Midrange 4K Ultra HDTV Features
A3 – These 4K Ultra HDTV models will have most of the same features as the A2’s but will omit the ability to accept or display HDR. Our selection is:
The 65-inch 65UF9500 features LG’s new webOS 2.0 smart platform, 4K (UHD) resolution, a 120 Hz native refresh rate, passive 3D functionality, and LG’s ColorPrime LED technology that uses a special phosphor formulation to expand the color gamut, although it lacks the black level depth that distinguishes LG’s OLED TVs. LG has cut the price substantially from the original $4,499.99 suggested retail price.
B1 – These 4K Ultra HDTV models will have most of the same features as the A2’s including HDMI 2.0a inputs and HDR capability but step down to native 60Hz refresh rate panels. Our best example selection is:
Despite the native 60Hz refresh rate, Samsung’s UN60JS7000 has a relatively low level of motion blur. It has a pretty good viewing angle for an LED LCD TV and supports a wider color gamut than the Rec. 709 standard calls for. However, the set’s black levels could be better. All of Samsung’s 4K UHD TVs will also accept metadata for HDR, although this set isn’t likely to achieve the full brightness or darkness benefits the technology affords.
Other screen sizes in the series include:
B2 – These 4K Ultra HDTV models have most of the same features as the A2’s, including a 120Hz native refresh rate panel, add full-array back lighting with local dimming but will not offer HDR metadata support.
At just $899.99, the Hisense 55-inch 55H9 may be one of the best values on the market. The set is part of Hisense’s ULED family, with full-array LED backlight (85 zones of local dimming), a 120Hz native refresh rate, a true Octa-core processor, dual-band Wi-Fi reception and Total Technology sound from dbx-tv that uses high-performance speakers, the dbx-tv Total Sonics audio enhancement suite, Total Volume that addresses unwanted changes in loudness between programs and commercials and Total Surround, which produces a surround-sound effect. Hisense backs it all up with an industry leading four-year warranty.
Economy 4K Ultra HDTV Features
B3 — These 4K Ultra HDTVs will include most of the features of the B2 models, add HDMI 2.0a inputs and HDR support, but step down to direct or edge-lit LED panels and don’t have the full wide color gamut of Nano-Crystal (quantum dot) displays.
The Samsung JU7500 offers a good picture quality with good handling of motion blur and respectable upconversion. It also has low lag time, which makes it a great display for video gaming. Other screen sizes in the series include:
B4 — These 4K Ultra HDTVs will include most of the features of the B3 models, including HDMI 2.0a inputs and HDR support, but step down to a 60Hz native refresh rate edge-lit LED LCD panel.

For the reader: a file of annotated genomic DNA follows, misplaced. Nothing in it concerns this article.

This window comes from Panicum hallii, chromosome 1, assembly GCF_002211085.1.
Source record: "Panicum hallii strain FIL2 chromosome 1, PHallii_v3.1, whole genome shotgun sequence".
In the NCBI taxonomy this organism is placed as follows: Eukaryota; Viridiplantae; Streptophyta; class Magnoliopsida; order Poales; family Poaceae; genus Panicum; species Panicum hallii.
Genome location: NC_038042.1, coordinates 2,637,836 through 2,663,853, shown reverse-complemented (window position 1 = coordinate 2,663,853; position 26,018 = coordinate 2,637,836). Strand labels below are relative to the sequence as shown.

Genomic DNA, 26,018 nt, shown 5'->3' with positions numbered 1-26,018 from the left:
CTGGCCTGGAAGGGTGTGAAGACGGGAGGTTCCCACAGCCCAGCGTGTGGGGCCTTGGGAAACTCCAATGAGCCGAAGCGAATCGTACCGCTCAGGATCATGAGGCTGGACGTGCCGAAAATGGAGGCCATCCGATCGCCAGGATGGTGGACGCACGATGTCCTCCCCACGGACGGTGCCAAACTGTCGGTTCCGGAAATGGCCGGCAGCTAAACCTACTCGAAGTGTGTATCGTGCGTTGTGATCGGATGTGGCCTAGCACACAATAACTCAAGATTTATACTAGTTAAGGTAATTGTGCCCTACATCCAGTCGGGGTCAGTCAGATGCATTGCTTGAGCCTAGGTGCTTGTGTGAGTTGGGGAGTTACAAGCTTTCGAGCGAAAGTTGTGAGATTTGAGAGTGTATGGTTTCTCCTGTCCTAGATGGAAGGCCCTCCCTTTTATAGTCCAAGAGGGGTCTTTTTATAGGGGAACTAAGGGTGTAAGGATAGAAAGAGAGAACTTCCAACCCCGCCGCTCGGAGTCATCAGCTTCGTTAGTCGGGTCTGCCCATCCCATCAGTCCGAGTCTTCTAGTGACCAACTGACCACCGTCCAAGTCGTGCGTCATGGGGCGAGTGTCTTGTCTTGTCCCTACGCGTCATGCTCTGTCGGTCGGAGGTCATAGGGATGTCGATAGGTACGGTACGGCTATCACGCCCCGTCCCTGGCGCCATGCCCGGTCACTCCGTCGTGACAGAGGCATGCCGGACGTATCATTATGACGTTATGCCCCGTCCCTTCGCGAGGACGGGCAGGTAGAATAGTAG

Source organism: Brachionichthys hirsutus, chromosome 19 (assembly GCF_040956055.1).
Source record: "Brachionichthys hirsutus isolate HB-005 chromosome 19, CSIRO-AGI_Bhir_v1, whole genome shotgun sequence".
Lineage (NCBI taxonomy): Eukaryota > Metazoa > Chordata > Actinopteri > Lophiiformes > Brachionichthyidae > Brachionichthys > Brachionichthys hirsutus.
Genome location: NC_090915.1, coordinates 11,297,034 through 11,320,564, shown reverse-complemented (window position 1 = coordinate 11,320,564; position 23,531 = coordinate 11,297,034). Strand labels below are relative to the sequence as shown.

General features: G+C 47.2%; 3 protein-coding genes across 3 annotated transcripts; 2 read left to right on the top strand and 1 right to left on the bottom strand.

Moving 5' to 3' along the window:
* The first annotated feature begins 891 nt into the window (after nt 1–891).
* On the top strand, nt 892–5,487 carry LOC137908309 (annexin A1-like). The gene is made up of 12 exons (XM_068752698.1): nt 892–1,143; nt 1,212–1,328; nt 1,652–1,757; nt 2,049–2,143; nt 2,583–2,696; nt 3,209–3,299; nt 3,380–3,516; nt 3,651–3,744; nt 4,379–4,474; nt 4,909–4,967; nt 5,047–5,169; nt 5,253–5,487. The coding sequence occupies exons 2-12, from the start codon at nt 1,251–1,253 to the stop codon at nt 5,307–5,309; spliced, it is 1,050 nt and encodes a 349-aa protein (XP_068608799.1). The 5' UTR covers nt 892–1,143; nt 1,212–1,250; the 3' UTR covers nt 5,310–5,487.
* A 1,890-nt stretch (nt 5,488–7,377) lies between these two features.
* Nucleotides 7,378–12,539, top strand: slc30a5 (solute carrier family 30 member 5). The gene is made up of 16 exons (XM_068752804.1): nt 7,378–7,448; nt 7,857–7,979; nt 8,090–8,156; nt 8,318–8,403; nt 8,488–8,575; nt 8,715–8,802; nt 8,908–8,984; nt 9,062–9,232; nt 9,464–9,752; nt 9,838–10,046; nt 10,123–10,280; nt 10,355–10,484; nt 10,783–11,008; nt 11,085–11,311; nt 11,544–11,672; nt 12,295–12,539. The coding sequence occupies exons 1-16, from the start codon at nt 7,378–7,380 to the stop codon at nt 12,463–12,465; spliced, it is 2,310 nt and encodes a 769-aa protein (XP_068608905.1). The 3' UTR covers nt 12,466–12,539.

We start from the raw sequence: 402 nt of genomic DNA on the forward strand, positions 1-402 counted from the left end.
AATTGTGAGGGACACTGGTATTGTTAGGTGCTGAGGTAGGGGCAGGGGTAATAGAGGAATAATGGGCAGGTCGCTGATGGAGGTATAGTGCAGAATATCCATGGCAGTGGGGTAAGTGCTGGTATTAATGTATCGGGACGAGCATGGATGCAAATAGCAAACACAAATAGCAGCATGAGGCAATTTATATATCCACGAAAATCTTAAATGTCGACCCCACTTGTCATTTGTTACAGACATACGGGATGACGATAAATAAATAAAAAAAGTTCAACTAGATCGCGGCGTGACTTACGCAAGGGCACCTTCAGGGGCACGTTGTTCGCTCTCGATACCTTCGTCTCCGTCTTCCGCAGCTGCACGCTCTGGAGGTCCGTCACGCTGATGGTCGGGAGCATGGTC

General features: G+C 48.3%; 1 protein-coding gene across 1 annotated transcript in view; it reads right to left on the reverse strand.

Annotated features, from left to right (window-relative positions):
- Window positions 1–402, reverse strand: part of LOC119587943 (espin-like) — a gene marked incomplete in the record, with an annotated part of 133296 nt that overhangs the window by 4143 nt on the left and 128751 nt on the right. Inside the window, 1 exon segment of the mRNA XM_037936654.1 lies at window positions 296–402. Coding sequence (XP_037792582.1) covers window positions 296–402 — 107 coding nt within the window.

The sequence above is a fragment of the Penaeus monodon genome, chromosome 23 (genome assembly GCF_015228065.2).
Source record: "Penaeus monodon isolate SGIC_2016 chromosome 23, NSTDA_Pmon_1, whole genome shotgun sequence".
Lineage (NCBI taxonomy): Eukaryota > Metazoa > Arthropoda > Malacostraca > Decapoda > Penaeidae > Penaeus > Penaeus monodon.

The Samsung 65-inch UN65JU6700 offers a nice bright picture which is suited to a range of room lighting situations. For those who like it, the curved screen offers an attractive cabinet design. The set also includes Samsung’s Tizen platform with a good selection of apps and a fast response time.
Other screen sizes in the series include:
B5 — These 4K Ultra HD LED LCD TVs will feature direct or edge-lit panels, 120Hz native refresh rates, HDMI 2.0 inputs with HDCP 2.2, HEVC H.265 decoding, and WiFi with smart TV functionality. The winner is:
The LG 65UF8500 (also available in 60 inches) 4K UHD LED LCD TV benefits from an attractive design using LG’s ultra-thin bezel Cinema Screen frame. It also has above average sound from the harmon/kardon enhanced audio system, passive 3D support and LG’s robust webOS 2.0 smart TV platform that is operated with a fifth generation Magic Remote.
B6 — These 4K Ultra HD LED LCD TVs have most of the key features of the B4 models but step down to native 60Hz refresh rate LCD panels, have HDMI 2.0 inputs with HDCP 2.2 copy protection and do not read or display HDR or wide color gamut data.
LG’s 55-inch 55UF7600 is a basic smart 4K UHD TV offering a number of extras. First, the set includes LG’s webOS 2.0 smart TV platform with 4K apps. It also includes LG’s Tru-4K Engine upscaling circuitry and Triple XD Engine, which combine to produce a good image from lower-resolution sources at a value price point.
Other screen sizes in the series include:
Our Full HD Pick
Not everyone can make the case for getting a 4K Ultra HD TV, and for good reason; even four times greater resolution than Full HD 1080p can be hard for some people to discern at typical viewing distances. Besides, a wide color gamut and good contrast performance can be enjoyed every bit as much in Full HD, if the TV supports them. It’s that last part that gets tricky. There just aren’t a lot of high-performance big-screen Full HD TVs left any more that can match the features and performance of most 4K UHD models.
That said, LG still sells a couple of 55-inch Full HD OLED TVs that offer mind-blowing black level and contrast performance with deep natural colors and ultra-thin cabinet designs.
Our pick for best Full HD is:
The 55-inch LG 55EG9100 OLED TV is less than half the price of last year’s similarly sized OLED TVs. The 55EG9100 is an update of the earlier 55EC9300 that was first introduced in 2014, and it comes with all the latest features including webOS 2.0.
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By Greg Tarr